The episode had a 59% 18-49 skew, meaning 1.675m of its viewers were in that demographic; in the demo, the episode ranked as the 22nd-most-watched show on broadcast networks of the week. The episode’s ratings mark a season low so far in viewership, and matches a season low in rounded 18-49 demo ratings.

So far, the season is averaging 1.5/6 and 3.586m viewers after five episodes. By this point (after six episodes) last season, the average was 1.9/6 and 4.42m (yet there were more directly-football-boosted eps at the start of last season).

Now onto the burger-flipping supremacy – to spin a hyperbole. “Bob’s Burgers”, which airs in the half-hour slot before “The Simpsons” drew a 1.4/5 rating and 2.89m on Sunday – and wasn’t only Fox’s highest-rated show of primetime, it was also their highest-rated show in primetime of the entire past week (in the 18-49 demographic). However, it seems “Bob’s Burgers” beating “The Simpsons”, which has never happened before, is just a fluke, as its numbers may have been boosted by football games overrunning in local markets.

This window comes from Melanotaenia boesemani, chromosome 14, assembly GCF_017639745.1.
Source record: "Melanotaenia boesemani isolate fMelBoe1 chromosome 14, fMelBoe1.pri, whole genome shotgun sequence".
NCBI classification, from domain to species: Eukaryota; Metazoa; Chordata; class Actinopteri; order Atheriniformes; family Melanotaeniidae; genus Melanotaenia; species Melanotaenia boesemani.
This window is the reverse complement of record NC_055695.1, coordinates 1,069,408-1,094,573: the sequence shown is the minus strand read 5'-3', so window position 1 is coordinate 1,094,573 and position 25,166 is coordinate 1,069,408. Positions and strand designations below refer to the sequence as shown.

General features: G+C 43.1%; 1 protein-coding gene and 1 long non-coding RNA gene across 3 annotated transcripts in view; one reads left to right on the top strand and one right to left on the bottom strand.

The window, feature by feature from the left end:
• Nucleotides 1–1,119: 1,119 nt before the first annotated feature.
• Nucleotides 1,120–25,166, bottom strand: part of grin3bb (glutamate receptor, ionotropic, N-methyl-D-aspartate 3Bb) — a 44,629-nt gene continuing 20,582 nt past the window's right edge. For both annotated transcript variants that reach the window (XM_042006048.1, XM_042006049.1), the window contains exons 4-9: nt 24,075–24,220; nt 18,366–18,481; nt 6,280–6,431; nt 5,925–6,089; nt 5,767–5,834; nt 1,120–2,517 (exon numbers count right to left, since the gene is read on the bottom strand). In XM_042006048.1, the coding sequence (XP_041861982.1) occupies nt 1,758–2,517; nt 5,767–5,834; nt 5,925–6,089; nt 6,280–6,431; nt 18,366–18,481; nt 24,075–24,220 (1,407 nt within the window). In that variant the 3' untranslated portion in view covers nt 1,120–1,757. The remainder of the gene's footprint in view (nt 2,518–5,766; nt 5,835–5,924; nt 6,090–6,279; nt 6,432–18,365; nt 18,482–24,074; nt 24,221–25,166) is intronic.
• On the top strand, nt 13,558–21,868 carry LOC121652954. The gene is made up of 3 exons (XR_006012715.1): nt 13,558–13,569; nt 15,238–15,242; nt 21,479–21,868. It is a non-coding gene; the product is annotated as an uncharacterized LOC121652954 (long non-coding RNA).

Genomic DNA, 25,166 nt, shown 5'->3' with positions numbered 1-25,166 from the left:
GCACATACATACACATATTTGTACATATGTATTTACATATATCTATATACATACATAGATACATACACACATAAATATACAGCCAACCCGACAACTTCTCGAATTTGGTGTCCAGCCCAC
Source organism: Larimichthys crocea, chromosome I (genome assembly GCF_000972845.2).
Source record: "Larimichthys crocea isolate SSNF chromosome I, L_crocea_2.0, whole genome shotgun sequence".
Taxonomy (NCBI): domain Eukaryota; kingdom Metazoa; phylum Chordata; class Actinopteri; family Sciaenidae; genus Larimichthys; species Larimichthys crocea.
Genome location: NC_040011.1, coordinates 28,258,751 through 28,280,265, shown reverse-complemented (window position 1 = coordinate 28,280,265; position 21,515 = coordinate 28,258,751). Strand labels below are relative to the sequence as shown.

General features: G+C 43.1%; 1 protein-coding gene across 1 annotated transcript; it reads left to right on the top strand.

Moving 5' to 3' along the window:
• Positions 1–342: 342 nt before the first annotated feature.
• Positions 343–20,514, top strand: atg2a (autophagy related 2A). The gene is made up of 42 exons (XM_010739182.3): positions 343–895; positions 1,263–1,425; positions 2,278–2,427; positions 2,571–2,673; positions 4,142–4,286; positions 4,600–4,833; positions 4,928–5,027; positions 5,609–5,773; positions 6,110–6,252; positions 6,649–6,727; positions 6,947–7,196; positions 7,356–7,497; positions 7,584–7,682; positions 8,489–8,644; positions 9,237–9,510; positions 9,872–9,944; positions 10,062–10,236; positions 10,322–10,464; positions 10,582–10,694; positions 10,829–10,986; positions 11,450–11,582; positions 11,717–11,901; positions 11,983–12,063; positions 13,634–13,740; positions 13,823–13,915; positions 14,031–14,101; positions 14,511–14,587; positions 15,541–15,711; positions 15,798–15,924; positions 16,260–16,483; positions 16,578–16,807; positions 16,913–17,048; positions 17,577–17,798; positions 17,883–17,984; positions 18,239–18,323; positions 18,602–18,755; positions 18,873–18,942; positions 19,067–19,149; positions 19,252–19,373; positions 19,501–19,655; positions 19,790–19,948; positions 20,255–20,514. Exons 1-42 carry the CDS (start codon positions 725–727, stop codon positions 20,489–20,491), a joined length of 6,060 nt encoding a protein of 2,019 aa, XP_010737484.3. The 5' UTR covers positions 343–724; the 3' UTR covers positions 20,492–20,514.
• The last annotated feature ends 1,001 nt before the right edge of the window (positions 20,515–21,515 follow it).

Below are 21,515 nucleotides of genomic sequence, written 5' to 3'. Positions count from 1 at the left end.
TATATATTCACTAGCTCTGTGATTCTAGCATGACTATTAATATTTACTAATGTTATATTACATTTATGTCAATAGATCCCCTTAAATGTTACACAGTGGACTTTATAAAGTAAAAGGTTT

Around 22-25 million viewers were watching shows on the other broadcast networks at the same time as “The Simpsons” – usual levels.

In catch-up news, the last episode (the “Treehouse of Horror” special) rose by 0.4 after three days of catch-up, from 1.6 to 2.0. Such catch-up is higher than usual, proving “Treehouse of Horror” still has its pulling power.

See you again next Tuesday, to see how many tuned in to see Marge run for mayor.

Sources: TVBytheNumbers, SpottedRatings

US ratings: Football overruns, or ‘Treehouse of Horror’ effect, boost “Simpsons”

“Keep it up. We’ve got an audience to retain.”

There are two possible reasons why the latest episode of “The Simpsons” was lifted to a season high – either due to the ripples from local football overruns in some Fox markets in the 7pm hour extending through “Bob’s Burgers” lifted it, or it was due to the fact it was the annual “Treehouse of Horror” special, which usually sees some sort of lift.

While it may not be possible to discern the extent to which either had on Sunday’s episode, it can at least be said there was a definite increase in both 18-49 viewers and overall viewership from the last episode. Sunday’s outing scored a 1.6/6 demo rating, and entertained 3.659 million viewers – both up from the last episode (1.3/5, 2.905m), and in fact is so far a season high (excluding the football-boosted episode). The episode had a 56% 18-49 skew, and the episode had around 2.049 million; it was also the top scripted show of the night in the 18-49 demographic on Fox and broadcast TV.